Star

1. Star’s Garden 2018
oil on canvas
182.8 x 244 cm
Welcome into Chen Ping’s ladybird’s garden, When I first entered into the gallery surrounded by these works, I felt like I had entered into a poem. I became the ladybird wandering around, feeding on the colours, decoding the signs and symbols surrounding me. Like a garden there is a fecundity of imagery here, evoking smells and arousing sensual stimuli along with awakening magical beings and hybrid possibilities.
Chen Ping is a story teller – he enters the world of the imagination, allowing his explorations to collide and meet – in this room I feel suspended in a mythical world of wandering poets, fantastical flowers and insects and magical beings floating through the multicultural world of flowers.
He has gone on a tour of the world looking at flowers, painting these decorative symbols, putting them front and centre in order to question their importance, their link to humanity, a common binding thread.
He investigates the imagery of flowers, querying why these forms are pervasive in all cultures and in all periods of Art production. What is it about the floral form that binds us as humans – a common language revealing a common humanity and yet we are prepared to kill for perceived transgressions?
In his paintings, his marks and gestures are tracing the structures and formal decisions made by artists across cultures and time. Through the language of paint, Ping seeks understanding of how patterns are formed and how they arrive at meaning. Within these works we can find Eastern, Islamic and western depictions of flowers. By tracing their forms with his particular brush stroke, Ping arrives at understanding but also new associations, links and references.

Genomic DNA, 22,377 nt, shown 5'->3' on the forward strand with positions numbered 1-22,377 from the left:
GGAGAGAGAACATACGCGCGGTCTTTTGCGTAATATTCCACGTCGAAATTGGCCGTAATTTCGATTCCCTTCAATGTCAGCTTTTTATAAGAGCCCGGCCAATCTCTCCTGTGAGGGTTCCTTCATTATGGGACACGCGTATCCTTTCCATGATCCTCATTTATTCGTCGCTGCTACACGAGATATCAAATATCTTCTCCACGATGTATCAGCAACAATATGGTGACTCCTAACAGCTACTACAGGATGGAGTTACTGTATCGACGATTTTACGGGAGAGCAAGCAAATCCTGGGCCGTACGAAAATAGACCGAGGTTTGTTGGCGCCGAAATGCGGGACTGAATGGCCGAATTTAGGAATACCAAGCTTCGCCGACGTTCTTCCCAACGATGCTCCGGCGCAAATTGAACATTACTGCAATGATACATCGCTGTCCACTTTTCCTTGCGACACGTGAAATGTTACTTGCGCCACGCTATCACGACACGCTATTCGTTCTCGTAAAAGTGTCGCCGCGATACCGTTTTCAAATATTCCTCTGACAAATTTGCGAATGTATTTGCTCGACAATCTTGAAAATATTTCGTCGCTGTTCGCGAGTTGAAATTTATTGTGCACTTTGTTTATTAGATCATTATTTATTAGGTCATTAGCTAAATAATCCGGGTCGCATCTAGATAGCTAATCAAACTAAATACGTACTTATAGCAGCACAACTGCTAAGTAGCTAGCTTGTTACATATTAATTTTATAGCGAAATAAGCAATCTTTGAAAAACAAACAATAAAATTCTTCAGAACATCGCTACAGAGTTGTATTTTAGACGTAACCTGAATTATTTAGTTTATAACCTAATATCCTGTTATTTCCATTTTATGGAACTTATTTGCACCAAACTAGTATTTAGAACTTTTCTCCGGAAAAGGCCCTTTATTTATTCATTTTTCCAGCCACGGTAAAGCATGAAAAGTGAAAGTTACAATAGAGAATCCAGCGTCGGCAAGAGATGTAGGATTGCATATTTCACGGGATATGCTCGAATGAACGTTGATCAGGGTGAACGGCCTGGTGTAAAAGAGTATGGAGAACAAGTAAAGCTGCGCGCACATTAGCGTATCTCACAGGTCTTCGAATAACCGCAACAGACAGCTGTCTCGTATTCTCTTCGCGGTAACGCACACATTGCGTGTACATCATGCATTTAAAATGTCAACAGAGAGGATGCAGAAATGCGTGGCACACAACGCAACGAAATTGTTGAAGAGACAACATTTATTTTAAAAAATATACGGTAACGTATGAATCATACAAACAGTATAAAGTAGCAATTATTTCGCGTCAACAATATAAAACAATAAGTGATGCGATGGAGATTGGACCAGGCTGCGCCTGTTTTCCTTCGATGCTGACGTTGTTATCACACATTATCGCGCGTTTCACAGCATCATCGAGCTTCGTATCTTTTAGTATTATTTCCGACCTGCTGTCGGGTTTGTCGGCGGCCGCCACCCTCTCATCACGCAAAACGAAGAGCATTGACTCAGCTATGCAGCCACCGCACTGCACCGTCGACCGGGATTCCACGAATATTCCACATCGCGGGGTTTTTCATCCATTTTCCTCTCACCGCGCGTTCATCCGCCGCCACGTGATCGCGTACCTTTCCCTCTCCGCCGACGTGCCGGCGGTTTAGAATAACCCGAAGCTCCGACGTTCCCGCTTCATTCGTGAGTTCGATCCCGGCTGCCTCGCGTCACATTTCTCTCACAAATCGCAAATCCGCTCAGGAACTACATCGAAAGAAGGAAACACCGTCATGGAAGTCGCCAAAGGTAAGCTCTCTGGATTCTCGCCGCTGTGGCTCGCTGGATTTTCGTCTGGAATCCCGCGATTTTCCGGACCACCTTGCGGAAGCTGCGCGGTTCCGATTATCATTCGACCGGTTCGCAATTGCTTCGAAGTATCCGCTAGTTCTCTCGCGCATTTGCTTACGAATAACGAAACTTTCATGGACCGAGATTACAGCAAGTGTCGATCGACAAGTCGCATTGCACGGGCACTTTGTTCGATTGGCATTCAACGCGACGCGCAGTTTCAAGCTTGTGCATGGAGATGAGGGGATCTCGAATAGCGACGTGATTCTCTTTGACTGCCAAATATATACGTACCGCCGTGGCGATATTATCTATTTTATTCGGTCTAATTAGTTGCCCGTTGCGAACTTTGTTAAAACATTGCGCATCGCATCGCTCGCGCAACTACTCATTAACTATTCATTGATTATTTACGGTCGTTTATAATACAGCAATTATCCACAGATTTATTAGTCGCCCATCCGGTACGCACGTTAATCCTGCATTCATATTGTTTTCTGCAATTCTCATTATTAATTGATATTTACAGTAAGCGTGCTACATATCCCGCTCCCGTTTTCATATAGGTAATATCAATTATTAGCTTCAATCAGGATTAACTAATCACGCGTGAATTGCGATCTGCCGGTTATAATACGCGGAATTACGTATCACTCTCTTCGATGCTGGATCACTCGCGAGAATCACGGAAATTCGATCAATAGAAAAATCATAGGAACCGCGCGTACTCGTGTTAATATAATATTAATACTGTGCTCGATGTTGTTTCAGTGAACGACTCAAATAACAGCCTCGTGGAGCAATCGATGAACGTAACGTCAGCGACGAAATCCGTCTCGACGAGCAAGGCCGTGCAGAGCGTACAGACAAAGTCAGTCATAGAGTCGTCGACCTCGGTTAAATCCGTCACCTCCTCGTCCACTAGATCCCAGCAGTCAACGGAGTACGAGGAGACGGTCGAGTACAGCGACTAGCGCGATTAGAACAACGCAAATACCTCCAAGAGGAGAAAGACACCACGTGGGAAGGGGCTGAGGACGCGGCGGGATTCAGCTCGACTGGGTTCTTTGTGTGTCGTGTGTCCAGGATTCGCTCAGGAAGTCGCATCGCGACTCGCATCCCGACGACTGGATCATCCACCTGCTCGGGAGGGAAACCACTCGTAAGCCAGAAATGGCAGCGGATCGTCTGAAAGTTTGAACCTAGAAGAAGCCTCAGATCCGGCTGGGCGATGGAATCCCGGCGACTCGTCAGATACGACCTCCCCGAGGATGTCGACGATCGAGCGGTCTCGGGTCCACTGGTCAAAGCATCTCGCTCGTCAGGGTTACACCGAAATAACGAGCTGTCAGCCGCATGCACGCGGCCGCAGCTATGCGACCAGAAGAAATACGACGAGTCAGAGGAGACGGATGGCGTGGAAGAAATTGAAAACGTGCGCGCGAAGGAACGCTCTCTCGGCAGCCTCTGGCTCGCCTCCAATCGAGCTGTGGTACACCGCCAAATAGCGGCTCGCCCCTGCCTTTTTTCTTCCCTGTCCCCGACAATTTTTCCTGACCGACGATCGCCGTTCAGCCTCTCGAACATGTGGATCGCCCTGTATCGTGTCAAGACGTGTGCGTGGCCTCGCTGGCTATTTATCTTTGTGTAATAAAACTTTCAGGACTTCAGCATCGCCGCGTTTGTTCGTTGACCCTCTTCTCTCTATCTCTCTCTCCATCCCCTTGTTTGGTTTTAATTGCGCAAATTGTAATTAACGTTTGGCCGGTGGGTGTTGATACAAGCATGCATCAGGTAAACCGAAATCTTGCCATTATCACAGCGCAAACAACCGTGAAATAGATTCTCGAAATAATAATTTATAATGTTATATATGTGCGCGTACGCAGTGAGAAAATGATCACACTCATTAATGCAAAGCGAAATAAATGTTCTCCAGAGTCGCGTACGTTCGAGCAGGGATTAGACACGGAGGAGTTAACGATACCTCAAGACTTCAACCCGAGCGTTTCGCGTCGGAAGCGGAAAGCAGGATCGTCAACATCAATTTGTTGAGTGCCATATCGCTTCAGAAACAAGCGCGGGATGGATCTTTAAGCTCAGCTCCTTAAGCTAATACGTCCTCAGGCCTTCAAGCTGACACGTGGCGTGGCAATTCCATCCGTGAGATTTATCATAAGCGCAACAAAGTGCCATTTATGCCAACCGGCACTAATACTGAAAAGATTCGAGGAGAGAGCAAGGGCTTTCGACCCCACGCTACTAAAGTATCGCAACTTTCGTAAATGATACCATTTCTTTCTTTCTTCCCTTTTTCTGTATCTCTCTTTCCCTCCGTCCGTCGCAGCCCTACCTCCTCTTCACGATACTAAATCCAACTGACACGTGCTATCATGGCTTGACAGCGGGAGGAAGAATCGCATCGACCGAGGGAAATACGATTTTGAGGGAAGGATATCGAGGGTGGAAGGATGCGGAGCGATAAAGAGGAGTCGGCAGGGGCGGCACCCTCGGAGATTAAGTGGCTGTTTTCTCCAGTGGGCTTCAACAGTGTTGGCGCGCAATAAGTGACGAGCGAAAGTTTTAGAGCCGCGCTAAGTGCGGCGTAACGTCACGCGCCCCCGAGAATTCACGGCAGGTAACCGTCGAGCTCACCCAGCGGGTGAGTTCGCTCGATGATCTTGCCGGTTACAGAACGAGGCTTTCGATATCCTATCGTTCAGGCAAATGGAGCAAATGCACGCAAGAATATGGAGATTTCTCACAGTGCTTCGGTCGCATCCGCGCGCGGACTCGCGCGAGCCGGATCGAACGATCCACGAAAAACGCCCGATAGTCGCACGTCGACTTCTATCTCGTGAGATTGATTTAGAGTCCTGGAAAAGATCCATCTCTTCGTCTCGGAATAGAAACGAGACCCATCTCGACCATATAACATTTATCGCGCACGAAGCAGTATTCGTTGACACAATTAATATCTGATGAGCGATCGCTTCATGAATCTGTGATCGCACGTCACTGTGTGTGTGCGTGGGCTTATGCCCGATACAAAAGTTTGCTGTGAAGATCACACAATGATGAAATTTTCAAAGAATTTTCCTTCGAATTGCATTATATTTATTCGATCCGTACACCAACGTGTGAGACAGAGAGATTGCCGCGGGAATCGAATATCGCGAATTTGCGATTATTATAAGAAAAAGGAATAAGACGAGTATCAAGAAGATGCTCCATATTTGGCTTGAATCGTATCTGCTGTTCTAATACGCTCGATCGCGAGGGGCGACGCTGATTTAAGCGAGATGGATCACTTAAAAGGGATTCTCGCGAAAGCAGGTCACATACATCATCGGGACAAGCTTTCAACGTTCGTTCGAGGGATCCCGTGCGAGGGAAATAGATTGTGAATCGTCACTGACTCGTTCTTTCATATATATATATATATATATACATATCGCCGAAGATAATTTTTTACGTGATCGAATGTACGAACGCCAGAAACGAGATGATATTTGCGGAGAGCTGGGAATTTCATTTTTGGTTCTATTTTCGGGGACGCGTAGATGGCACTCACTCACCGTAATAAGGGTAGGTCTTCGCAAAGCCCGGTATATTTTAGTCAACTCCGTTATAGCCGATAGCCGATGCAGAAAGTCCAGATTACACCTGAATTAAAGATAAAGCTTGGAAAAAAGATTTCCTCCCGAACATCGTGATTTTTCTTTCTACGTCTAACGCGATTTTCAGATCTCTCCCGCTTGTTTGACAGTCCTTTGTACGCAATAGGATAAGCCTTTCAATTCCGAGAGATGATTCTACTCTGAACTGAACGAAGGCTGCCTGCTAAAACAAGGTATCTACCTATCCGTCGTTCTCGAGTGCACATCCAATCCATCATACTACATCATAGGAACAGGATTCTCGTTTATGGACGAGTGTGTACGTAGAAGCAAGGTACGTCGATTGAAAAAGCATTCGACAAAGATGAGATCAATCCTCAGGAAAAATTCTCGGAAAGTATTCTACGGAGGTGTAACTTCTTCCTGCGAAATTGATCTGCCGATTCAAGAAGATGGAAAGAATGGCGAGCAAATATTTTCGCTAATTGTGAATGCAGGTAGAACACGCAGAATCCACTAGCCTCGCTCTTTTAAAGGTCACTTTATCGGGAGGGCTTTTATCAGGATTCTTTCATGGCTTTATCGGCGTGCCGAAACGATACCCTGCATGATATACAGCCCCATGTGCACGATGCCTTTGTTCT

For instance, in the work here Ping said that as he was painting the forms, he wondered at their amazing link to Van Gogh. On further research he discovered that Van Gogh in his early work had been copying forms from Chinese woodblocks. Ping realized that the marks of Van Gogh are arrived at through process, rather than the disturbance of the mind as Art History would have us believe.
This ladybird’s garden of flowers is inhabited by the many magical, fable-istic beings that haunt our imagination reminding us of the extremes of human behaviour, the moments of great achievements, the invention of fire, the transformation of materials, from minerals into metals into wheels into carriages that sweep us through this world. The wars, the terrors, the transgressions, the constant tensions and divisions in the world that continue over millennium. These forms are not represented, they are not diagrammatic or illusionistic, Ping has brought his knowledge of paint, its fluidity, its structural material presence into dialogue with the traditions of Chinese calligraphy and ink and wash painting.
These works build on the traditions of the Chinese literati where poem and painting were part of the whole work. The mark of both text and image reveal the artist’s literacy and training; the skill level achieved, the influences of previous scholars but also the weaknesses in the turn of the wrist, the gaps in knowledge, the tweaks of ego.